Selling, general & administrative expenses (SG&A), also known as operating expenses, are the costs involved in daily business operations.
The two main categories of expenses on an income statement are the cost of goods sold (COGS) and selling, general, and administrative (SG&A) expenses. COGS is the expense that most directly drives revenue and refers to the direct costs of manufacturing goods sold.
SG&A includes most other costs related to running a business aside from COGS. These costs are not related to specific products, so they are categorized separately from the cost of goods sold (COGS) on the income statement. SG&A expenses are sometimes referred to as period costs since they relate to the time period in which they are incurred, and they do not relate directly to production.
What is Included in SG&A Expense?
SG&A expenses include most expenses related to running a business outside of COGS. This includes salaries, rent, utilities, advertising, marketing, technology, and supplies not used in manufacturing. Some of the most common expenses that do not fall under SG&A or COGS are interest and research and development (R&D) expenses.
SG&A can be broken down into selling expenses and general and administrative expenses.
Selling expenses are the costs a business incurs in selling, distributing, or marketing a product. These expenses may be direct or indirect.
A direct selling expense occurs whenever a unit is sold. For example, when a unit is sold, there may be packaging and shipping costs and sales commission payable to the salesperson. Unlike most SG&A expenses, these expenses are variable.
Other selling expense is indirectly related to the number of units sold. Rather, these are expenses incurred throughout the manufacturing process to earn more sales, such as base salaries of salespeople, marketing, and out-of-pocket travel expense.
General and Administrative Expenses
General and administrative expenses include most daily expenses that a business incurs in operations, whether it produces goods and generates revenue or not. These expenses can also be referred to as overhead and include rent, utilities, insurance, salaries such as accounting and human resources, technology, and supplies other than those used in manufacturing.
How Does SG&A Appear on the Income Statement?
On the income statement, total revenue is shown and reduced by COGS to arrive at gross profit. This shows how much revenue remains to cover operating expenses and hopefully still leave a profit.
SG&A expense is listed below gross profit, followed by other expenses that do not fall under SG&A or COGS, such as financial expenses which do not directly relate to central operations. After all these expenses are deducted from revenue, profit or loss is what we call net income, quite literally, “the bottom line" on the income statement.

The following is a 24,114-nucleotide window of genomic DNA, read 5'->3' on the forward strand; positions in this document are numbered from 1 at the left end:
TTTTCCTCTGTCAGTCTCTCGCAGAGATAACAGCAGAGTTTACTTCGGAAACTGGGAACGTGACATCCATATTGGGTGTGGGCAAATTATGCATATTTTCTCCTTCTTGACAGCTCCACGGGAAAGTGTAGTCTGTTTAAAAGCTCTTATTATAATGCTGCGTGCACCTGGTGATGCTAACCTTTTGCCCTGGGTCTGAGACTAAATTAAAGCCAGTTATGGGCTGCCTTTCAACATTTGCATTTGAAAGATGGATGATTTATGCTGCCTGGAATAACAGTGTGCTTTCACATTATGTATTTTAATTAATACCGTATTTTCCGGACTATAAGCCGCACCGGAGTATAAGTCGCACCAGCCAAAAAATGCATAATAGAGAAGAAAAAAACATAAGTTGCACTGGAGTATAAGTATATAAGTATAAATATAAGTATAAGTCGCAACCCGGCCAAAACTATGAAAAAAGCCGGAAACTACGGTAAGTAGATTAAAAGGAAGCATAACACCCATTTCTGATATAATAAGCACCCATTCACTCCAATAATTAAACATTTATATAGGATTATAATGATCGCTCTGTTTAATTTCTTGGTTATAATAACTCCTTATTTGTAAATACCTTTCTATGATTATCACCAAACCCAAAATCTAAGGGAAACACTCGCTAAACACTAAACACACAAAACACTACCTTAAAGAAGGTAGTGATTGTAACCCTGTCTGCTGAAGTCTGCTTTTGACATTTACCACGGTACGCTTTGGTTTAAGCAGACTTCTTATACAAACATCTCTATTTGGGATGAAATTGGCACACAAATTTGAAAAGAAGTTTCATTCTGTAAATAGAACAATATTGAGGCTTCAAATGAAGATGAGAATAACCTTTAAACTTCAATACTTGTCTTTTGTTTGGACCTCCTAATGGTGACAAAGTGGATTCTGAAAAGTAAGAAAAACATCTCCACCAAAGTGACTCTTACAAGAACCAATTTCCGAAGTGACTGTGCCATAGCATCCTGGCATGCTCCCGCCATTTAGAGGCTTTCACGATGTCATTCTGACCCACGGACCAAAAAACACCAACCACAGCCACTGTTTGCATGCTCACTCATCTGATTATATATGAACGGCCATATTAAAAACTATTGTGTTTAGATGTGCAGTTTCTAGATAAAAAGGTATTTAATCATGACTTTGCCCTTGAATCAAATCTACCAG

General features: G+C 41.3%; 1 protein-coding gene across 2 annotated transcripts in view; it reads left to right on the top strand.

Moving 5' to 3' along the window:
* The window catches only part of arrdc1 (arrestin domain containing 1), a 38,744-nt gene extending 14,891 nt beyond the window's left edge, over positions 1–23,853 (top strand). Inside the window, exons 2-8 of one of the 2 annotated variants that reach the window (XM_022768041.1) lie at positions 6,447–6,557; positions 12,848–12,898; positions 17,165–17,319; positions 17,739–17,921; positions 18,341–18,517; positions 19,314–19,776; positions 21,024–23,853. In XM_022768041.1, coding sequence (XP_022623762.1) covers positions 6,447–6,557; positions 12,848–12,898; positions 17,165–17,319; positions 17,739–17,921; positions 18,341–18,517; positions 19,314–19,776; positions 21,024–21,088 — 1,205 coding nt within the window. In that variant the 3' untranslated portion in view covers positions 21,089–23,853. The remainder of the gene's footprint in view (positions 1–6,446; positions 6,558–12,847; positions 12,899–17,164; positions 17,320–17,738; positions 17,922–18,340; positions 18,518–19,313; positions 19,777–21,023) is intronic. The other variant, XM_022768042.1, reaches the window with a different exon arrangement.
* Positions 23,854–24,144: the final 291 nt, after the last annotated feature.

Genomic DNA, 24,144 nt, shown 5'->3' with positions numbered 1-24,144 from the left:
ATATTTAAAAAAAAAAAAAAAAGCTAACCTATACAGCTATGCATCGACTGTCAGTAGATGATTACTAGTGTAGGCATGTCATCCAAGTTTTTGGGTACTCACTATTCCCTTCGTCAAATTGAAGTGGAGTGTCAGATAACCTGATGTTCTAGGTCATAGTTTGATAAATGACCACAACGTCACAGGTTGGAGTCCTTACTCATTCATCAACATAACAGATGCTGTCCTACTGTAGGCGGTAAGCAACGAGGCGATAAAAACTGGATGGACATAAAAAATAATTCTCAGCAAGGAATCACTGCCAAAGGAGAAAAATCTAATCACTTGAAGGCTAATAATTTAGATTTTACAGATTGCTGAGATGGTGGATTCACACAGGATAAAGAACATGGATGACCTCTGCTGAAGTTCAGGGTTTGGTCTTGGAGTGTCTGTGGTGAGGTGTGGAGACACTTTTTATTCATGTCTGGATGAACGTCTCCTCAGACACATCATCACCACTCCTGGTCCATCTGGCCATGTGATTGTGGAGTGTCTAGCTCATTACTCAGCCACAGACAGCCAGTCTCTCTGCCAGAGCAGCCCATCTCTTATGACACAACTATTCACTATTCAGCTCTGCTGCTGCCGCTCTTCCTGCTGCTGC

Why is SG&A a Useful Number?
SG&A expenses are an important benchmark as to the company's break-even point. Regardless of sales, a business needs to cover this mostly fixed overhead cost before it can begin to turn a profit, so understanding SG&A is important for management to understand.
SG&A expense and its revenue ratio play a key role in explaining company profitability. Companies and investors often use a ratio that compares SG&A expense with sales revenue as one way to measure a company's financial health. If the ratio is too high or increases with time, this may indicate difficulties sustaining profitability.
After mergers or in times of financial hardship, SG&A expense is the first area that management would examine to cut costs without impacting manufacturing or sales. At the same time, companies need to act wisely in making these decisions. Aggressive cuts in spending may yield short-term improvements while resulting in a long-term decline in revenue.
SG&A expense ratios vary widely by industry and should therefore only be used in comparison with like industries. Pharmaceutical and healthcare have some of the highest SG&A expenses as a percent of revenue, while energy typically has a much lower ratio.
Are SG&A Expenses Tax Deductible?
As with any ordinary and necessary business expense, SG&A expenses are deductible in the year that they were incurred.
SG&A expense represents a company's non-production costs in selling goods and running daily operations. Properly managing and understanding SG&A is crucial to control costs and sustain long-term profitability.